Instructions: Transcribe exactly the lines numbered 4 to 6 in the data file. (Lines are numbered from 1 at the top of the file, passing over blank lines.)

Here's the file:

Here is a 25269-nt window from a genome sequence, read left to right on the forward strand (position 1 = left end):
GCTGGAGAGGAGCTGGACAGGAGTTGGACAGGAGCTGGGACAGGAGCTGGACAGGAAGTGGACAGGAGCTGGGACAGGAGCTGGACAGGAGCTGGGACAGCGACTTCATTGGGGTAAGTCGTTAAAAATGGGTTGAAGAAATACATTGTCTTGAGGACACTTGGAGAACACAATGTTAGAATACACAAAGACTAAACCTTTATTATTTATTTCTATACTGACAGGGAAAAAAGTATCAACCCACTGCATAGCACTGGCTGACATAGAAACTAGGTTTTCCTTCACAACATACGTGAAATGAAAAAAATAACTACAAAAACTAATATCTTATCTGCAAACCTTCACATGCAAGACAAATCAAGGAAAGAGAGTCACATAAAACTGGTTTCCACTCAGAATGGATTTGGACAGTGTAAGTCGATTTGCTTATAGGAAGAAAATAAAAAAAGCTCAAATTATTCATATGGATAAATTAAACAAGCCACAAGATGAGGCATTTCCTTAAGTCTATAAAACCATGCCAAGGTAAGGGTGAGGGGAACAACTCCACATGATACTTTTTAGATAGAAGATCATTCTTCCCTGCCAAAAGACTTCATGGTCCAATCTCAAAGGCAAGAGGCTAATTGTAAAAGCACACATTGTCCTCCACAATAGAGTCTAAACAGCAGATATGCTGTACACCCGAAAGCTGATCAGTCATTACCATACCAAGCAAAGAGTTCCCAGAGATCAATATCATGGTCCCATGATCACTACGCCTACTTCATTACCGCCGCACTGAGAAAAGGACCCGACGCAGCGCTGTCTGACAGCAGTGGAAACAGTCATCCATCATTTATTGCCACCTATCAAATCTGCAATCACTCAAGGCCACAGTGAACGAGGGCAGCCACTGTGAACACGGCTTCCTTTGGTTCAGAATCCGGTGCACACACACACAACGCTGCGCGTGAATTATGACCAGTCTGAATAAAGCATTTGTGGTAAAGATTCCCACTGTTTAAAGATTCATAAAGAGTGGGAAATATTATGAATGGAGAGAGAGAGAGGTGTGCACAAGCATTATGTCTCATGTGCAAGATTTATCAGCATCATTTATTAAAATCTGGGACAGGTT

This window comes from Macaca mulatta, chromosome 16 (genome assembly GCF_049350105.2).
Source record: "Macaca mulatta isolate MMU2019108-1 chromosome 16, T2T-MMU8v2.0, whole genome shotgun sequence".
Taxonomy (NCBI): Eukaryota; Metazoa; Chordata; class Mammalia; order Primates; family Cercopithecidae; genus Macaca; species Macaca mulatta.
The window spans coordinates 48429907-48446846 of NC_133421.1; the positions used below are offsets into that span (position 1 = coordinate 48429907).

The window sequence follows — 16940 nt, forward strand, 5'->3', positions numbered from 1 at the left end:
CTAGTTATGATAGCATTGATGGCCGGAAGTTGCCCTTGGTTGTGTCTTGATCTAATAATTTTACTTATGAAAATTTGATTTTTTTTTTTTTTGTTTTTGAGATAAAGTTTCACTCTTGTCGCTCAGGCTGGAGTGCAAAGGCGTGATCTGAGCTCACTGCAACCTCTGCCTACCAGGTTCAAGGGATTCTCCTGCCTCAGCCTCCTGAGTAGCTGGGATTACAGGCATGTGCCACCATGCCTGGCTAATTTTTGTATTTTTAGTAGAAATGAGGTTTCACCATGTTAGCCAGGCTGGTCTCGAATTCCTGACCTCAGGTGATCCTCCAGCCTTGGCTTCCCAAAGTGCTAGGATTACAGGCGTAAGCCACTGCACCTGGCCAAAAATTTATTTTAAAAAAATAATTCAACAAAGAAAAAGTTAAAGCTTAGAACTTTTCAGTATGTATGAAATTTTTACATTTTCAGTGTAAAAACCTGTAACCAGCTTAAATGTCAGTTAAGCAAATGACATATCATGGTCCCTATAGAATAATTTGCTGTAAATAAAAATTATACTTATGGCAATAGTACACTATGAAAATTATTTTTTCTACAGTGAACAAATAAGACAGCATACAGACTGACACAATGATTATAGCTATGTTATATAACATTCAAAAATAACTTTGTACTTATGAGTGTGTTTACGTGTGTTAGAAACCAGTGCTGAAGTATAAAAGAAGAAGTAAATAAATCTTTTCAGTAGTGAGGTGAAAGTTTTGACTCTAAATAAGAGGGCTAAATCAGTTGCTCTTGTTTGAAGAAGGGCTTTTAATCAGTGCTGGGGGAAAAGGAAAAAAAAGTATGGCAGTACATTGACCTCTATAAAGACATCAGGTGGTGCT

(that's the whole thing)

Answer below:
Source record: "Macaca mulatta isolate MMU2019108-1 chromosome 16, T2T-MMU8v2.0, whole genome shotgun sequence".
Taxonomy (NCBI): Eukaryota; Metazoa; Chordata; class Mammalia; order Primates; family Cercopithecidae; genus Macaca; species Macaca mulatta.
The window spans coordinates 48429907-48446846 of NC_133421.1; the positions used below are offsets into that span (position 1 = coordinate 48429907).